Moreover, there are those who see the Labyrinth as a huge concentration of power because of the way that the relevant paths are coiled round and round rather than running straight. Something that provides it with even more metaphysical weight. In any case, interested individuals have been known to use visual representations of the Labyrinth in various ways, with examples ranging from focusing upon its symbolic nature to pondering the path that runs through them over and over.

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Spirituality

Four Funerals and a Wedding

Julian Rose, Contributor
Waking Times

Here, in the village of Stryszow in Southern Poland, you can hear the funeral ceremonies from the farmhouse on the hill where I reside during my time in this Country. The mournful cadences of the undertaker match the dull mechanical tolling of the church bell, as friends and relatives of the deceased, mostly in black, walk slowly and solemnly down the high street following the funeral cortege.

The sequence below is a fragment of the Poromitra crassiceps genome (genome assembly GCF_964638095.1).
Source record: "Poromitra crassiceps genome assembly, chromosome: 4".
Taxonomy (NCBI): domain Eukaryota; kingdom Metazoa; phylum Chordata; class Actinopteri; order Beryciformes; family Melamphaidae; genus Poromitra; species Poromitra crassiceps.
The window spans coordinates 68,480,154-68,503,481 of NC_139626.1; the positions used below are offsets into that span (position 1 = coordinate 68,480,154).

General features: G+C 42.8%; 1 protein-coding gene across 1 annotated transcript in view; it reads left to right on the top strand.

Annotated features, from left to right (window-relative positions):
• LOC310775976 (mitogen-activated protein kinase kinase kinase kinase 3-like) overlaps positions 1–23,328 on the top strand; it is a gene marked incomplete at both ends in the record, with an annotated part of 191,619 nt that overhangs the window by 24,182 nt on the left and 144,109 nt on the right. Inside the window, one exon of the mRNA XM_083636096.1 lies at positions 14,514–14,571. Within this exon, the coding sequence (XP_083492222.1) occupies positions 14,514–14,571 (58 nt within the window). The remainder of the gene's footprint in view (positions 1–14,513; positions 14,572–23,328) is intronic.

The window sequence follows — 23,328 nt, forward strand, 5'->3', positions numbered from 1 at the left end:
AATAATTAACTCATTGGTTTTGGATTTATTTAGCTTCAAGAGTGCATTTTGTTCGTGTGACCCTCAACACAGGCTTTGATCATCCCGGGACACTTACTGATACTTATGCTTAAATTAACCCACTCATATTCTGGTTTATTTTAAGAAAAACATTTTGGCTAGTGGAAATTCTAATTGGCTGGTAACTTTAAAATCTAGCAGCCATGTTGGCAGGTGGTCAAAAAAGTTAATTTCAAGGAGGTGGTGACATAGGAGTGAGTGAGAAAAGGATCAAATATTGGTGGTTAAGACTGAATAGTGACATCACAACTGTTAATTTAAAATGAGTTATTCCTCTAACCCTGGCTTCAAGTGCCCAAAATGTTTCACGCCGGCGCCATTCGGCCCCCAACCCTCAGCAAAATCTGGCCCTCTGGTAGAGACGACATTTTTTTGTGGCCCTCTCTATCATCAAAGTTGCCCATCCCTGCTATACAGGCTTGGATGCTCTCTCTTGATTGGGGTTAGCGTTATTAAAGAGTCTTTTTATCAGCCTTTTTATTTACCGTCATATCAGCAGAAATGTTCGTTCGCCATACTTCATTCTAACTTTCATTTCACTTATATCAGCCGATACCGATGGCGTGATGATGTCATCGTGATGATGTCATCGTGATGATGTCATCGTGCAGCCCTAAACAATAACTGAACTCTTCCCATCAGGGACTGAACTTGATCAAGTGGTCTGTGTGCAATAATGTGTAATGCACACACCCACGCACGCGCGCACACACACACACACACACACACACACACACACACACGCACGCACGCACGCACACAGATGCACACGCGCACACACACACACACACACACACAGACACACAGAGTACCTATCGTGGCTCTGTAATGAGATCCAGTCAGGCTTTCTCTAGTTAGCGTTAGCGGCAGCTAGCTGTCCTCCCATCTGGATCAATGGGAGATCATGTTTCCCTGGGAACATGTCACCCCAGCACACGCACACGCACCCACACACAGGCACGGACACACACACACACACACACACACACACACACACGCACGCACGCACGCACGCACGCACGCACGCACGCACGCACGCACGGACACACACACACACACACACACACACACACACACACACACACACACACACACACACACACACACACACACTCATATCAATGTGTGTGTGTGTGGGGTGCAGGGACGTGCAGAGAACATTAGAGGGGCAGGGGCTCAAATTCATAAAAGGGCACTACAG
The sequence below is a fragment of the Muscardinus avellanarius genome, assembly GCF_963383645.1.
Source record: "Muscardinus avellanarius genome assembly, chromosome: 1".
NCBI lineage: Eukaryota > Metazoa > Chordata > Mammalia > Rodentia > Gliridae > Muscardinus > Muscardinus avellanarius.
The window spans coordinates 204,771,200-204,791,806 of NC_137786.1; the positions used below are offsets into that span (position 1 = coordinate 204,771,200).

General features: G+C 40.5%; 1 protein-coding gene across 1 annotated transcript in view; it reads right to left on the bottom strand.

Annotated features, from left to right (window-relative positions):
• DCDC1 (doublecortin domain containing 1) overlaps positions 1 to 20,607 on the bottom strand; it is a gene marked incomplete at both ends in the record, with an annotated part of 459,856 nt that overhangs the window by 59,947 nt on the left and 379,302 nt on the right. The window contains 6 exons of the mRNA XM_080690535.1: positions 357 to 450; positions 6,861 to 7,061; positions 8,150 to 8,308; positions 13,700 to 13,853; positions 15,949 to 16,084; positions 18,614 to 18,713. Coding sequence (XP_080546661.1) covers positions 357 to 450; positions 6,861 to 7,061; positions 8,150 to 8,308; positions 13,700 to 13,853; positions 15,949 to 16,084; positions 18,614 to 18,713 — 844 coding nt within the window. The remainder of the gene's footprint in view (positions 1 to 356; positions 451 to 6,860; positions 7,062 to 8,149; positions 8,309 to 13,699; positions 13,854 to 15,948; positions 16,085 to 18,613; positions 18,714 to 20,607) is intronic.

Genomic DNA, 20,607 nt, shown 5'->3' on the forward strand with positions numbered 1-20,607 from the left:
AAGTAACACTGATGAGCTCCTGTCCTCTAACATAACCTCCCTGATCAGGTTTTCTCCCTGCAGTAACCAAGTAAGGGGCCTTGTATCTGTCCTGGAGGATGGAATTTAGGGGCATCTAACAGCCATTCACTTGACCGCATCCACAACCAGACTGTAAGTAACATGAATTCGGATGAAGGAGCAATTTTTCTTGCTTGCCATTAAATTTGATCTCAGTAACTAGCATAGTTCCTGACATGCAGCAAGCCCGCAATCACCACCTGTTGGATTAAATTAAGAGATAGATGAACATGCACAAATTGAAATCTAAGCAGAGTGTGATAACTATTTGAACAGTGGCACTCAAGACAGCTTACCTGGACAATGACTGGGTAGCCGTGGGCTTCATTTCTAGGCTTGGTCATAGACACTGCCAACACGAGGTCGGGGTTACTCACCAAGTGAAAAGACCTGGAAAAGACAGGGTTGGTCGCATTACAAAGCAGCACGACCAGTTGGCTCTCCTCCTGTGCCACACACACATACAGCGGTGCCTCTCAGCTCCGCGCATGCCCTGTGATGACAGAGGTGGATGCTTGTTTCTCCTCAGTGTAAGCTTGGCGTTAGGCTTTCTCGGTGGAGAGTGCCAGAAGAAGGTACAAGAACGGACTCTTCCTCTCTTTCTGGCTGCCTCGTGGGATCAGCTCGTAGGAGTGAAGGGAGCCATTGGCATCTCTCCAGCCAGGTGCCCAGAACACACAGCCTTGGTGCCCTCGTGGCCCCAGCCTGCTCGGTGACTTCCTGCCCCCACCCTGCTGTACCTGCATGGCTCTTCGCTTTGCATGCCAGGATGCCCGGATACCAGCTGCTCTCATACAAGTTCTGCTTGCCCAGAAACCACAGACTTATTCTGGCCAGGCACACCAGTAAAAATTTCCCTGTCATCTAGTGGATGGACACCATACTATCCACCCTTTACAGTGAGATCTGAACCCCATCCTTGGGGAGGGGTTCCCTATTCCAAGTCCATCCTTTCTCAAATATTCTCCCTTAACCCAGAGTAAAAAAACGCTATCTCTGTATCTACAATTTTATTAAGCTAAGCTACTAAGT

The sounds come floating up the hill and often cause me to suffer an involuntary shudder. Not because I fear the day of my own passing, I don’t; but because I fear for this time of great fluctuation for humanity as a whole, and the fate of all I hold dear.

The Holy Mass provides the ceremonial backing for Catholic funerals. It is heavy with a sense of fate and penitence. “One is small in the all seeing eye of God” it seems to be saying “Lower your head and know that one day it will be for you that the bell tolls.”

And here lies the essence of the great misfortune that overtook the human race in the last 2,000 years. The almost unspeakable fear of a life fully lived, and the attendant nagging doubt about one’s own capacities to be anything more than a cog in a machine.

The first great funeral then, is on the death of the will ‘to become’. To become enlightened to one’s actual potentiality. The manifestation of the seed whose origins rest with the omnipotent source from whence all life came.